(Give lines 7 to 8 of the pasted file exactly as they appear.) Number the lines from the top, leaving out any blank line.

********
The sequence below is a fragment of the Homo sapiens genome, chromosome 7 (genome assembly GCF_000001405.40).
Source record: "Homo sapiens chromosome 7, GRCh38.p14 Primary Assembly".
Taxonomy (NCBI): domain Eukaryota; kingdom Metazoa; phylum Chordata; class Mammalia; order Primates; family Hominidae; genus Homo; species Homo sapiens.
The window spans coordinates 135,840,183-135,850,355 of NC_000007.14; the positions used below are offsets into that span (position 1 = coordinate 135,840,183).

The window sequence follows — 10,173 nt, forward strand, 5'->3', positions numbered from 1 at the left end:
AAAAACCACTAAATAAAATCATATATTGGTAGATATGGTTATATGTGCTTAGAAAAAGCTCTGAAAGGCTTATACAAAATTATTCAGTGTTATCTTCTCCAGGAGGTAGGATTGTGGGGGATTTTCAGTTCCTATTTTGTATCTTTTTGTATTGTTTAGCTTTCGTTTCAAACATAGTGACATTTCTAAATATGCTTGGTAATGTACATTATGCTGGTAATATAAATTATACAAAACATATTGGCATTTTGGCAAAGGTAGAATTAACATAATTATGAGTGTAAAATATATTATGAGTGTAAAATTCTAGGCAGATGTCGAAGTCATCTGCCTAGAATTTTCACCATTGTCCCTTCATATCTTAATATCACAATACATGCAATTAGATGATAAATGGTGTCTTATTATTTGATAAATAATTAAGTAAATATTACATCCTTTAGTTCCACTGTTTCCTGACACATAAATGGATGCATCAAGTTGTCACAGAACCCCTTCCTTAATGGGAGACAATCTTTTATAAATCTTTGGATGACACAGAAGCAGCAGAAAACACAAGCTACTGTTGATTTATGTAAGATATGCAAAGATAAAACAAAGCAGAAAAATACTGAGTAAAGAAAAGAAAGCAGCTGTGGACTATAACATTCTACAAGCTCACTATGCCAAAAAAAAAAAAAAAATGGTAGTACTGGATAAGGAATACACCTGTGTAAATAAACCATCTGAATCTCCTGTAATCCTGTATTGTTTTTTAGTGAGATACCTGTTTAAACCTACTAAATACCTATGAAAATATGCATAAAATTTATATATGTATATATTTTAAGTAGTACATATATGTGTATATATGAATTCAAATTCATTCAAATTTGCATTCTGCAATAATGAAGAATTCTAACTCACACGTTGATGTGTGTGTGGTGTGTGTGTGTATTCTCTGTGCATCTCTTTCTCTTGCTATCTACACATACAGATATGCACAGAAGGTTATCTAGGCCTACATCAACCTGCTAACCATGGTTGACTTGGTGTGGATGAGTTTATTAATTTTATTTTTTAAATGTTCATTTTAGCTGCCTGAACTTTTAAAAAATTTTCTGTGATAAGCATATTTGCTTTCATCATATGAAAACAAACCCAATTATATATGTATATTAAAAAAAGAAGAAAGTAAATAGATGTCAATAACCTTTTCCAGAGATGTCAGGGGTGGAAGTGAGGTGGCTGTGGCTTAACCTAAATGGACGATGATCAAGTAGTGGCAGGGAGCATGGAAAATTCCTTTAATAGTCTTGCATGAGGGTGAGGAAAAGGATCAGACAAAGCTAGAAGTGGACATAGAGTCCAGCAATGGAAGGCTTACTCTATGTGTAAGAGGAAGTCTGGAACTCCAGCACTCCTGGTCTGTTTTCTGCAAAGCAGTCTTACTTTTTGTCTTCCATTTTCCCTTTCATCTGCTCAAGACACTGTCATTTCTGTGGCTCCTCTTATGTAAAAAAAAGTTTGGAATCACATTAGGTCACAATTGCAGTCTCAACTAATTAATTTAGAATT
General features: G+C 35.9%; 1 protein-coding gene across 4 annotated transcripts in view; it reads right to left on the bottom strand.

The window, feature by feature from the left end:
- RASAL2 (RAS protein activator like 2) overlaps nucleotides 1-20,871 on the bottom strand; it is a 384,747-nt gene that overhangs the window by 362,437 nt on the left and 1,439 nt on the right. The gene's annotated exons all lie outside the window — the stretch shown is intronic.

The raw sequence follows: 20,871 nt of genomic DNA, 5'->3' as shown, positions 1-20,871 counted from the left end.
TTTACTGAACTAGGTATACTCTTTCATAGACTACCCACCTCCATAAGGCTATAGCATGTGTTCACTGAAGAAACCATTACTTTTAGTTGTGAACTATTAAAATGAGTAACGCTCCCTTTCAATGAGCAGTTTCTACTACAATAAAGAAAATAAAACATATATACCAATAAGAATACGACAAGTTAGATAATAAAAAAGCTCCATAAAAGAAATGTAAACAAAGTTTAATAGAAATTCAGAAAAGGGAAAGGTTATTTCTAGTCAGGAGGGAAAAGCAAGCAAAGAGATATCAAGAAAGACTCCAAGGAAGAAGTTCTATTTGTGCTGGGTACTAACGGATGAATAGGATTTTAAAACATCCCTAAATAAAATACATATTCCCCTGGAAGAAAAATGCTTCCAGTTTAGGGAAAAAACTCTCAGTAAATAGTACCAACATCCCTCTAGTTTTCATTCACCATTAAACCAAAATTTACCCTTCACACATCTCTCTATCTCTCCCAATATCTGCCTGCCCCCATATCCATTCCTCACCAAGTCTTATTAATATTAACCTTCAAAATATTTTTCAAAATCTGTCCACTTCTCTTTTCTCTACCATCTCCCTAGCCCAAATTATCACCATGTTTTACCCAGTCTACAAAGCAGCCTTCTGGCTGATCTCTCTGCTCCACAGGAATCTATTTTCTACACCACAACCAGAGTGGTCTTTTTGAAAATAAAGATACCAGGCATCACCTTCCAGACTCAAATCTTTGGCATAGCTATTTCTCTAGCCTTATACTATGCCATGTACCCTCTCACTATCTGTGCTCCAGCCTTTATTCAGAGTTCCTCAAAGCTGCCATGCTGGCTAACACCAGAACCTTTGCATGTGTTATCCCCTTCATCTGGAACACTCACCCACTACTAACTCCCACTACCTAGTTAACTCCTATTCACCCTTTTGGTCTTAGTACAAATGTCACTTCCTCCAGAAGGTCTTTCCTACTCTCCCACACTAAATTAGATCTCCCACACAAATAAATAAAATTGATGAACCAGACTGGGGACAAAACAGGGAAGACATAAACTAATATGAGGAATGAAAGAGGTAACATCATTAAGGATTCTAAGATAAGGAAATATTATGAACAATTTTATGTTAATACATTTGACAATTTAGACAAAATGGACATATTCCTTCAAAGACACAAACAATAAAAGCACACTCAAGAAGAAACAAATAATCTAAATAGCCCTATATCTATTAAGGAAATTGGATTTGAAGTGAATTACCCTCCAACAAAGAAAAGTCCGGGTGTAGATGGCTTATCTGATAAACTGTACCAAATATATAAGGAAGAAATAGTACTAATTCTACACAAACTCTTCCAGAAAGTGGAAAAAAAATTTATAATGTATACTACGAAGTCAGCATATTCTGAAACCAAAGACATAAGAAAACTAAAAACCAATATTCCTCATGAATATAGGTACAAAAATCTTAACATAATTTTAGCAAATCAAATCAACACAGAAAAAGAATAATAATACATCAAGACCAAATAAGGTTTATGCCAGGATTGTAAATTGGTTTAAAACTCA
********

General features: G+C 35.9%; 1 protein-coding gene across 4 annotated transcripts in view; it reads right to left on the bottom strand.

The window, feature by feature from the left end: